October 20, 2017
Jews and cancer...
I received this information from the Jewish Telegraphic Agency (JTA) and pass it along to you in part:
"This is about the three cancers Jews need to worry about most, and how to reduce the risks." (As if Jews don't have enough to worry about.)
"Specifically, Jews are at elevated risk for three types of the disease: melanoma, breast cancer and ovarian cancer. The perils are particularly acute for Jewish women. The higher prevalence of these illnesses isn't spread evenly among all Jews. The genetic mutations that result in higher incidence of cancer are concentrated among Ashkenazim, Jews of European descent.
'Ashkenazim are a more homogenous population from a genetic point of view, whereas the Sephardim are much more diverse,' said Dr. EPHRAT LEVY-LAHAD, director of Medical Genetics Institute at Shaare Zedek Medical Center in Jerusalem. But there is some hope. Susceptible populations can take certain precautions to reduce their risks, Recent medical advance have made early detection easier, significantly lowering the fatality rates from some cancers. And scientist are working on new approaches to fight these pernicious diseases, especially in Israel, where Ashkenazi Jews make up a larger proportion of the population than in any other country. Understanding risk factors and learning about preventative measures are key to improving cancer survival rates. Here's what you need to know:
Melanoma is the deadliest type of skin cancer. (What makes Jews more likely to get skin cancer than others?)
It's a combination of genetics and behavior, according to Dr. HARRIET KLUGER, a cancer researcher at Yale University. On the genetics side, Ashkenazi Jews are significantly more likely to have the BRCA-2 genetic mutation that some studies have linked to higher rates of melanoma. The other factor, Israel's abundant sunshine, (and Florida) exacerbates the problems of sun-sensitive Jews of European origin. That's why Arabs and Israeli Orthodox Jews, whose more conservative dress leaves less skin exposed than does typical secular attire, have a lower incidence of the cancer.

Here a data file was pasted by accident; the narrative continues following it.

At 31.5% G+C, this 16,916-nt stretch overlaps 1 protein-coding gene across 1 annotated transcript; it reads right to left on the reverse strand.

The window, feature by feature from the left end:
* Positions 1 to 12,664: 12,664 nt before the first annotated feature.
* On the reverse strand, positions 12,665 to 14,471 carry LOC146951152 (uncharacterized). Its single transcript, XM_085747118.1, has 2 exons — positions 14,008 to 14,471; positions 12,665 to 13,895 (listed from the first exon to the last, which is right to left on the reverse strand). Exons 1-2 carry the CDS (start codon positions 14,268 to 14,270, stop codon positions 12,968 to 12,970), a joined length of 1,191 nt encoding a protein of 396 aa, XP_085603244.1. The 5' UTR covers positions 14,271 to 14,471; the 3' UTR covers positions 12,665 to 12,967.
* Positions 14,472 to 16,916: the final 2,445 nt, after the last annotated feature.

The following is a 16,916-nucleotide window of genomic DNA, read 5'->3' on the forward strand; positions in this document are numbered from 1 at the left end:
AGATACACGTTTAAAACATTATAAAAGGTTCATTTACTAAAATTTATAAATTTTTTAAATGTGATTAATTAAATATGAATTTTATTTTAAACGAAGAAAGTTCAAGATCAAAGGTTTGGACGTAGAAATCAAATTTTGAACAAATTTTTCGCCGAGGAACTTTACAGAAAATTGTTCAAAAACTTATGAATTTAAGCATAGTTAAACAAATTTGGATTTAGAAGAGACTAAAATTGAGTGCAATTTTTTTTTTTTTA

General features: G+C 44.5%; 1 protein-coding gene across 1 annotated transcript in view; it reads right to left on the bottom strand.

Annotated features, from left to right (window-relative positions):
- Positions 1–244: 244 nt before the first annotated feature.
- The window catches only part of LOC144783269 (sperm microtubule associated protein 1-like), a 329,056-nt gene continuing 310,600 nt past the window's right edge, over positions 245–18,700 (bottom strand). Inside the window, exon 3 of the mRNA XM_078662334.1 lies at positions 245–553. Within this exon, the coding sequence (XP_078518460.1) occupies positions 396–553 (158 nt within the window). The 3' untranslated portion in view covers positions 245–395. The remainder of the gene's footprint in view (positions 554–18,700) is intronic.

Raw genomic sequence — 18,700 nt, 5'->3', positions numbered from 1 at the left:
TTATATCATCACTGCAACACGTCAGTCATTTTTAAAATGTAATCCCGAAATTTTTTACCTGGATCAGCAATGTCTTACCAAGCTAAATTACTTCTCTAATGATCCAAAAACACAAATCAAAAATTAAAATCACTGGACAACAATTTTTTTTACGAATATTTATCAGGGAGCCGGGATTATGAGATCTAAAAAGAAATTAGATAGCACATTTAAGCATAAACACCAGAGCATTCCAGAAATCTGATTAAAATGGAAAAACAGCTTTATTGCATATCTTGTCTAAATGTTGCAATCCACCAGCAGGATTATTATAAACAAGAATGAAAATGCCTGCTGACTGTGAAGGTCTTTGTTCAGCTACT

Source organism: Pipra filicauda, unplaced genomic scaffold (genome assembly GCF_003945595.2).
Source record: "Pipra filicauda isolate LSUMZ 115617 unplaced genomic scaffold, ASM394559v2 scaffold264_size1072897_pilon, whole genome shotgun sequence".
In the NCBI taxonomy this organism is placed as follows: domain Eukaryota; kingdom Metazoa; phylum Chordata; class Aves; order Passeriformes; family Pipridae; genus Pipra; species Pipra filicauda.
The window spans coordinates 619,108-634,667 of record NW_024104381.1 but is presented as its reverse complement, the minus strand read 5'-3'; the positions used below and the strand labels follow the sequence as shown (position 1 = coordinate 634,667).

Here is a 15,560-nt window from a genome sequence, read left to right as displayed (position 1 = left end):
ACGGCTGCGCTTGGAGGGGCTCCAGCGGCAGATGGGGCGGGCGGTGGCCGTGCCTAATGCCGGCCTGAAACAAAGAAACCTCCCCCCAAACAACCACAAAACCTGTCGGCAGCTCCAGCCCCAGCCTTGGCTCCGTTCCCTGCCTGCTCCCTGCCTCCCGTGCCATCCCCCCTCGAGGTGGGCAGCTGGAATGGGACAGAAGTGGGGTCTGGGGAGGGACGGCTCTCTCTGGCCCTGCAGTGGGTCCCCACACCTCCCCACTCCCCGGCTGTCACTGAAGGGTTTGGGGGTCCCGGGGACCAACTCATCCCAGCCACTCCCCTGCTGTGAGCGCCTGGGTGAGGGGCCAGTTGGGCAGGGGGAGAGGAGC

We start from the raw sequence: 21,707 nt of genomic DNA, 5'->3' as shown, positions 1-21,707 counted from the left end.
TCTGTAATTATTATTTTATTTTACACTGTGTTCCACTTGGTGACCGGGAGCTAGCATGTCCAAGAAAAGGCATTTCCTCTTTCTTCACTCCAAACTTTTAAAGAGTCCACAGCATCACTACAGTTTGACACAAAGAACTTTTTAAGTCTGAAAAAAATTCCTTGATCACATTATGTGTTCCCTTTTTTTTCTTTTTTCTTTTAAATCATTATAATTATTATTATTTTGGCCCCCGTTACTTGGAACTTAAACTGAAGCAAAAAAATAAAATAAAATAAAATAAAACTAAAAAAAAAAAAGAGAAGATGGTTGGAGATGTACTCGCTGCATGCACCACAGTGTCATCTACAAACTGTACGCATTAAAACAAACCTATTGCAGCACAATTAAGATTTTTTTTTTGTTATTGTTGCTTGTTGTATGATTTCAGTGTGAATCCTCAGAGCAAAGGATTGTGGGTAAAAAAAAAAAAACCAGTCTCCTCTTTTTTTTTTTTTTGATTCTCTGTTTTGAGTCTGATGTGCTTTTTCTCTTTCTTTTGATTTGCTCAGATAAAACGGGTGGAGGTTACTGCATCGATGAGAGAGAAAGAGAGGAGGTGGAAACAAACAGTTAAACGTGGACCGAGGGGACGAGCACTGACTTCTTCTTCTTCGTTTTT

(Stay out of the sun, cover up more and have your skin tested once per year!)
Breast cancer is already more common in developed, Western countries than elsewhere, likely because women who delay childbirth until later in life and have fewer children do not enjoy as much of the positive, cancer risk-reducing effects of the hormonal changes associated with childbirth. Ashkenazi Jews in particular have a significantly higher risk for breast cancer. They are about three times as likely as non-Ashkenazim to carry mutations in the BRCA-1 and BRCA-2 genes that lead to a very high chance of developing cancer. Based on family history, including on the father's side, the chances could be even higher.
(Get a mammogram at least once per year!)
Of the three 'Jewish' cancers, ovarian cancer is the deadliest. Linked to the two BRCA mutations common among Jews, ovarian cancer is both stubbornly difficult to detect early and has a very high late-stage mortality rates.
(Women should be screened for the mutations by age 30, so they know their risks.)"
I suggest you show this article to your doctor and see what he has to say. I honestly don't have any particular knowledge on the subject of cancer and I plan to show this article to my doctor as well. It couldn't hurt!